Knowledge and Attitudes of Physicians in Kansas Regarding Domestic Minor Sex Trafficking

Authors

  • Ashley Reinhard Wichita State University
  • Ina Whitacre
  • Ashley M Hervey
  • Gina M Berg

DOI:

https://doi.org/10.17161/kjm.v5i4.11424

Keywords:

sex offenses, sexual behavior, minors, health knowledge, attitudes, practice, physicians, Kansas

Abstract

INTRODUCTION: Domestic minor sex trafficking (DMST) has been reported increasingly in the news as a problem in Kansas. It is essential that healthcare providers are educated about the topic and feel confident in their ability to identify and report a victim. The purpose of this study was to explore Kansas physicians’ knowledge, attitude, and training regarding DMST. METHODOLOGY: A 20-question survey was e-mailed to 1,668 physicians registered with the Kansas Board of Healing Arts in the specialties: family medicine, pediatrics, obstetrics/ gynecology, and emergency medicine. RESULTS: Of those emailed, 69 (4%) responded to the survey. Those that responded agreed that DMST was a problem in the US (86%; n = 59) and Kansas (80%; n = 55). Of the respondents, only 12% (n = 8) felt confident in identifying a victim and only 11% (n = 8) screened patients for DMST. Over half (61%; n = 42) reported encountering possible signs of DMST in patients, however, only few suspected DMST. CONCLUSION: Physicians reported encountering victims of DMST in their practices, which indicated the existence of DMST in Kansas. Survey respondents were lacking in knowledge regarding DMST. Further, their suspicion of DMST victimization (based on presentation), was rarely followed through with reporting. Training, for symptom recognition, victim identification, and proper reporting, is necessary for Kansas physicians as they are often the only professional to come in contact with DMST victims.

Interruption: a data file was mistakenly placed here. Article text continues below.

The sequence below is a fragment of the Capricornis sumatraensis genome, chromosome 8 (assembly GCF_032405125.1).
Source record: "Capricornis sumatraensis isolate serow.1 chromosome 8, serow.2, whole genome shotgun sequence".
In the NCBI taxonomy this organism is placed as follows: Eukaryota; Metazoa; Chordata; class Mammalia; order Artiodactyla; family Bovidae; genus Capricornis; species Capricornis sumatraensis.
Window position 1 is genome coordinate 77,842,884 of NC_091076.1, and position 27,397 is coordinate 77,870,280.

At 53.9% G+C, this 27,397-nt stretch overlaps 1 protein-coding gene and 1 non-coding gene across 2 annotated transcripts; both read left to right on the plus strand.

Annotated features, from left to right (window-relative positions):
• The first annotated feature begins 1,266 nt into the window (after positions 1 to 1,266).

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Published

2012-11-27

How to Cite

Reinhard, A., Whitacre, I., Hervey, A. M., & Berg, G. M. (2012). Knowledge and Attitudes of Physicians in Kansas Regarding Domestic Minor Sex Trafficking. Kansas Journal of Medicine, 5(4), 142–153. https://doi.org/10.17161/kjm.v5i4.11424

Issue

Section

Case Reports